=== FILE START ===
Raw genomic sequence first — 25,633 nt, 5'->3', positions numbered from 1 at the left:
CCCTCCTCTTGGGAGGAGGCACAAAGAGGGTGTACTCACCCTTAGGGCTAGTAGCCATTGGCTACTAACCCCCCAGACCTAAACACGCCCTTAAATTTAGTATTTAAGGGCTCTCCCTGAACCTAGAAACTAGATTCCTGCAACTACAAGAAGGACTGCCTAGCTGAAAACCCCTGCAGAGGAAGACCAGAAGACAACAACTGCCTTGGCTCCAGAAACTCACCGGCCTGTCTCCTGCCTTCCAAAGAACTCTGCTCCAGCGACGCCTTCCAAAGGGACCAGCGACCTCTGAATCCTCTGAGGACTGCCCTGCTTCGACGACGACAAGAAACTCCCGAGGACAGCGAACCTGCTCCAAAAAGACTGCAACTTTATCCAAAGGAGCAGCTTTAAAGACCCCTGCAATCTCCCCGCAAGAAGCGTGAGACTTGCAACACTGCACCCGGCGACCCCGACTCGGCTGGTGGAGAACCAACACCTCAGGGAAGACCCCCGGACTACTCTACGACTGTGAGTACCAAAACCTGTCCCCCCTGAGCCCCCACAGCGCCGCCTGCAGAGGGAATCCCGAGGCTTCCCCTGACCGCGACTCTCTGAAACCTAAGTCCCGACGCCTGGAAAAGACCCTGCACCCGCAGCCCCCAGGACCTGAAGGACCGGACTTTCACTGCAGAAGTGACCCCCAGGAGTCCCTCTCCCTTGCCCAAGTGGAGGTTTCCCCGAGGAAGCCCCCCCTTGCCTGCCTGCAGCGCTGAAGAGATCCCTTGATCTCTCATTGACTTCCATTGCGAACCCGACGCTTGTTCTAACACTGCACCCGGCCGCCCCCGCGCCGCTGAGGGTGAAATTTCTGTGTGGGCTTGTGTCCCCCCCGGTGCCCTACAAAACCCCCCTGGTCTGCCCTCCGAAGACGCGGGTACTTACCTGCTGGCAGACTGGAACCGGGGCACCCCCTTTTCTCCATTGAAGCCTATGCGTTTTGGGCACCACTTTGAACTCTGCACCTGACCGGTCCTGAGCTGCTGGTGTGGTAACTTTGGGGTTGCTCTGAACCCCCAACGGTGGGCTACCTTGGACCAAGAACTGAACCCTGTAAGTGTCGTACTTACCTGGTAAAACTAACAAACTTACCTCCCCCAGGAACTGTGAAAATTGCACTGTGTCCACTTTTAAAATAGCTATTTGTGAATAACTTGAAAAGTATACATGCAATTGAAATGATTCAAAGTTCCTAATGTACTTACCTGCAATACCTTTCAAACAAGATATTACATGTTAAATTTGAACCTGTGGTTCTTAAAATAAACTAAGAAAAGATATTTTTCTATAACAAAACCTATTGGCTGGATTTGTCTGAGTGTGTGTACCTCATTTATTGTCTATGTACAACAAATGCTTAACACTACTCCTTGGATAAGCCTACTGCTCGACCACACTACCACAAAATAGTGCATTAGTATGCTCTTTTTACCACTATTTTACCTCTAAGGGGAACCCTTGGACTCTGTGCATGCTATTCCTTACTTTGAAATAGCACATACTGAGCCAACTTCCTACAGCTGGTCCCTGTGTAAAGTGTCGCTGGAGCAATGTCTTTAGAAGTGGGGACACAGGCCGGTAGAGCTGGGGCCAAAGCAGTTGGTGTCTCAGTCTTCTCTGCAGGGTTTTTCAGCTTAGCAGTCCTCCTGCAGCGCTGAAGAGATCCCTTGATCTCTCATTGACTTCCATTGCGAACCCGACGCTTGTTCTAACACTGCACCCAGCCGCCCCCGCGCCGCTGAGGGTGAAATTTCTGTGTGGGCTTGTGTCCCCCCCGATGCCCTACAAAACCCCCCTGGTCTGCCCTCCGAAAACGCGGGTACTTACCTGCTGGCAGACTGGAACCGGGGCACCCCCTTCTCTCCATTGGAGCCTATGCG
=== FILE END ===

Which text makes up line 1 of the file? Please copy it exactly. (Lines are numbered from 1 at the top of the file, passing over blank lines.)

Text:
Raw genomic sequence first — 25,633 nt, 5'->3', positions numbered from 1 at the left: